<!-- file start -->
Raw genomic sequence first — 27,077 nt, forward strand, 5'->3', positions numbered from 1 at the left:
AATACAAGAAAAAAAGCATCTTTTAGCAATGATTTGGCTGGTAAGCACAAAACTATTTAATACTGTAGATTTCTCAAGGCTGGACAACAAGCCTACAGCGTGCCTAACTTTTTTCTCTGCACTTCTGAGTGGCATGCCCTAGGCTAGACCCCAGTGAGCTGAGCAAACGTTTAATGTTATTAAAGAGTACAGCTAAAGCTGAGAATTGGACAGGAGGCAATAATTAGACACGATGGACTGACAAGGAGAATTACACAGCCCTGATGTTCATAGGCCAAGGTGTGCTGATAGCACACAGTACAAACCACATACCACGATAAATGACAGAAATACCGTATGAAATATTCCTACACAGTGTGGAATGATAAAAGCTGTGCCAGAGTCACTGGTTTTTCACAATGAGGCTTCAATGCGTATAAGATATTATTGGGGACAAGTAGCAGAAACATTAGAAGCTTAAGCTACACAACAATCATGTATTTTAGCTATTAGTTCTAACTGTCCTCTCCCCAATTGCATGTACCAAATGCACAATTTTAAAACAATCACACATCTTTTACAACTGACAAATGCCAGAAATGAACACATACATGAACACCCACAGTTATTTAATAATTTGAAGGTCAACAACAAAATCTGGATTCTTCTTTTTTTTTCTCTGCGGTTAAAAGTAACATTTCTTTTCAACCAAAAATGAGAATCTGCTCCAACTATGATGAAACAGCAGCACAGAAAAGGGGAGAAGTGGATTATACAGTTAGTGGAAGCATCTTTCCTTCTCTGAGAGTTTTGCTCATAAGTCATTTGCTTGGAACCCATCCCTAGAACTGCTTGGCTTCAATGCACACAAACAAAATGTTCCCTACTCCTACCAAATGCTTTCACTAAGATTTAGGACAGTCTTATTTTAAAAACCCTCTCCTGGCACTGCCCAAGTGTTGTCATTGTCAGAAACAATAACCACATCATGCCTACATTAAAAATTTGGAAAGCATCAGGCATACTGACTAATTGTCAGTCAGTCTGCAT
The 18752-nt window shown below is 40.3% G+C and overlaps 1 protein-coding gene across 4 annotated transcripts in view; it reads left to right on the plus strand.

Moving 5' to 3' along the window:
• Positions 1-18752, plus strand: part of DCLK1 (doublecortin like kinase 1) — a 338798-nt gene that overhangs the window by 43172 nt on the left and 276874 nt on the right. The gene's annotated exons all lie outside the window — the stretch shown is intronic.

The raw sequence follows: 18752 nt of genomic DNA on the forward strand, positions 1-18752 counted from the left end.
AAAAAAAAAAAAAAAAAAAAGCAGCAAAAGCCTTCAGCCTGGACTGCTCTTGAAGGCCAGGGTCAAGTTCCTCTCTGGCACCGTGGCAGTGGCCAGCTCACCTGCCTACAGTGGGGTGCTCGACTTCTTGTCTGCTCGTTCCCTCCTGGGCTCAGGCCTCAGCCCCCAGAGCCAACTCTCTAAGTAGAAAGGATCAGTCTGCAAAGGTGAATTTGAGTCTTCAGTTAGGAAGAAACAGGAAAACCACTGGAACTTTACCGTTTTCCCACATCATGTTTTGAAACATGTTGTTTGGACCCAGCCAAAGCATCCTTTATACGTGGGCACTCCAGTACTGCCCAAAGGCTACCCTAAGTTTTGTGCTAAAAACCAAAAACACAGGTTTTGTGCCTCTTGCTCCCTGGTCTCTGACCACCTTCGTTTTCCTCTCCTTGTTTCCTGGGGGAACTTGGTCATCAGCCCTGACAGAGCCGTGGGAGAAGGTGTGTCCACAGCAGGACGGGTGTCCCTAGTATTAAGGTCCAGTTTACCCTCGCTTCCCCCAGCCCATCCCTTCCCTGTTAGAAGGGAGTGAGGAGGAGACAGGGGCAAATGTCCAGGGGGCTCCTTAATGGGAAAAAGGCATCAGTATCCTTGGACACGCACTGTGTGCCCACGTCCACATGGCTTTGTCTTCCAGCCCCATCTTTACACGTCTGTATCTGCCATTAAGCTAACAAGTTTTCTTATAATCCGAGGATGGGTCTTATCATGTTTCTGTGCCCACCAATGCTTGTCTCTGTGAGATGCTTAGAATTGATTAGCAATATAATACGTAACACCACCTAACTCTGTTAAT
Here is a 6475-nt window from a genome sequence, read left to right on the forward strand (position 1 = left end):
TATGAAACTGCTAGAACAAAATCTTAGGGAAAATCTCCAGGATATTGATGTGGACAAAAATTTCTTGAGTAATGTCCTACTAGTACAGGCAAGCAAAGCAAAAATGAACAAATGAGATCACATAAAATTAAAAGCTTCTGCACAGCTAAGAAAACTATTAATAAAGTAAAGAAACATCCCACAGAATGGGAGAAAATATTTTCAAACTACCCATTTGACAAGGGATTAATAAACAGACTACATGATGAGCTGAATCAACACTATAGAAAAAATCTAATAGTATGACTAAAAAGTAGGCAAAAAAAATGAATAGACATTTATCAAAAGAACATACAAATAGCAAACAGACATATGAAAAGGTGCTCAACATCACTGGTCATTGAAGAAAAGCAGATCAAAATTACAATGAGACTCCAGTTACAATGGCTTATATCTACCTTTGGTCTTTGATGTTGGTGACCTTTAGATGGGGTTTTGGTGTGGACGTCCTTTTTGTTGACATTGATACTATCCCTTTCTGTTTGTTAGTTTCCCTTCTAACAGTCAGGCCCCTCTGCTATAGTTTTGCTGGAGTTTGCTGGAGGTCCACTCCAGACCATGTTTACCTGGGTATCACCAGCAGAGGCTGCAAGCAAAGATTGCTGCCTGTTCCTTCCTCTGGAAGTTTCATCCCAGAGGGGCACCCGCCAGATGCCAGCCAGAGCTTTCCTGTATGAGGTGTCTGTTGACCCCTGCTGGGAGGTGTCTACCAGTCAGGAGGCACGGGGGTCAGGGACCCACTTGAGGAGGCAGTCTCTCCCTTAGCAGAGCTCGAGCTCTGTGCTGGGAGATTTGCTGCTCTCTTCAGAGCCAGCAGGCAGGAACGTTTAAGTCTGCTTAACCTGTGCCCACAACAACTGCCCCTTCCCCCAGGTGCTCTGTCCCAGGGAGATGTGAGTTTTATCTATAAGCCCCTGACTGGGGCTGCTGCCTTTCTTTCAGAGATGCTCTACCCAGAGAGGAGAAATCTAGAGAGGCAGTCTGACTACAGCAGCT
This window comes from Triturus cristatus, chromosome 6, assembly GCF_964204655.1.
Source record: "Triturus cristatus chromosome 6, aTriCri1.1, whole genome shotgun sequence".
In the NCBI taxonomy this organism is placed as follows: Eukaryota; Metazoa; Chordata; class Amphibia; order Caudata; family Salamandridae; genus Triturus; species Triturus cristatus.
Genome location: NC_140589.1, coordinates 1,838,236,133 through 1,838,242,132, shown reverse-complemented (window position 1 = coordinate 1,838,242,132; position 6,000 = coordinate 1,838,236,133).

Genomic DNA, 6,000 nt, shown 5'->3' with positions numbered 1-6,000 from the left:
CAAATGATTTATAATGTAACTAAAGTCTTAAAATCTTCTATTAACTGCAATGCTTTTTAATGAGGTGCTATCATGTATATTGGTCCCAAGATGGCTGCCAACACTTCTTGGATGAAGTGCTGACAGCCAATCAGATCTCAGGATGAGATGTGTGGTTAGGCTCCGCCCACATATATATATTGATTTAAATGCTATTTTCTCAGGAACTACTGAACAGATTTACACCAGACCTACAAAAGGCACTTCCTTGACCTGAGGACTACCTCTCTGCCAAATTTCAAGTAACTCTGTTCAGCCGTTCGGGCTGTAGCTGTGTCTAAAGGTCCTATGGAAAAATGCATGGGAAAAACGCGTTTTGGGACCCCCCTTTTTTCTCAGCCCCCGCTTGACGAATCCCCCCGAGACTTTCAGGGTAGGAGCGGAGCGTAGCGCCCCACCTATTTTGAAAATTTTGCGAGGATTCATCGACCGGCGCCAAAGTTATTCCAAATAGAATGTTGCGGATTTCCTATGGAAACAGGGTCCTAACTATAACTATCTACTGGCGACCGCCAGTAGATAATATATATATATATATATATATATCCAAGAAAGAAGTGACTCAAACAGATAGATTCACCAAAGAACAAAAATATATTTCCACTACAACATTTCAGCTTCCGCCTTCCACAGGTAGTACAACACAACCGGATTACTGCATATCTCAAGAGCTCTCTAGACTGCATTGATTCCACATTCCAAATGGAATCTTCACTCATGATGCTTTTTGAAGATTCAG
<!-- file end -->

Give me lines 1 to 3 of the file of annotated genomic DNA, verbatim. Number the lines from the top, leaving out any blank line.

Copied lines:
Raw genomic sequence first — 27,077 nt, forward strand, 5'->3', positions numbered from 1 at the left:
AATACAAGAAAAAAAGCATCTTTTAGCAATGATTTGGCTGGTAAGCACAAAACTATTTAATACTGTAGATTTCTCAAGGCTGGACAACAAGCCTACAGCGTGCCTAACTTTTTTCTCTGCACTTCTGAGTGGCATGCCCTAGGCTAGACCCCAGTGAGCTGAGCAAACGTTTAATGTTATTAAAGAGTACAGCTAAAGCTGAGAATTGGACAGGAGGCAATAATTAGACACGATGGACTGACAAGGAGAATTACACAGCCCTGATGTTCATAGGCCAAGGTGTGCTGATAGCACACAGTACAAACCACATACCACGATAAATGACAGAAATACCGTATGAAATATTCCTACACAGTGTGGAATGATAAAAGCTGTGCCAGAGTCACTGGTTTTTCACAATGAGGCTTCAATGCGTATAAGATATTATTGGGGACAAGTAGCAGAAACATTAGAAGCTTAAGCTACACAACAATCATGTATTTTAGCTATTAGTTCTAACTGTCCTCTCCCCAATTGCATGTACCAAATGCACAATTTTAAAACAATCACACATCTTTTACAACTGACAAATGCCAGAAATGAACACATACATGAACACCCACAGTTATTTAATAATTTGAAGGTCAACAACAAAATCTGGATTCTTCTTTTTTTTTCTCTGCGGTTAAAAGTAACATTTCTTTTCAACCAAAAATGAGAATCTGCTCCAACTATGATGAAACAGCAGCACAGAAAAGGGGAGAAGTGGATTATACAGTTAGTGGAAGCATCTTTCCTTCTCTGAGAGTTTTGCTCATAAGTCATTTGCTTGGAACCCATCCCTAGAACTGCTTGGCTTCAATGCACACAAACAAAATGTTCCCTACTCCTACCAAATGCTTTCACTAAGATTTAGGACAGTCTTATTTTAAAAACCCTCTCCTGGCACTGCCCAAGTGTTGTCATTGTCAGAAACAATAACCACATCATGCCTACATTAAAAATTTGGAAAGCATCAGGCATACTGACTAATTGTCAGTCAGTCTGCAT
The 18752-nt window shown below is 40.3% G+C and overlaps 1 protein-coding gene across 4 annotated transcripts in view; it reads left to right on the plus strand.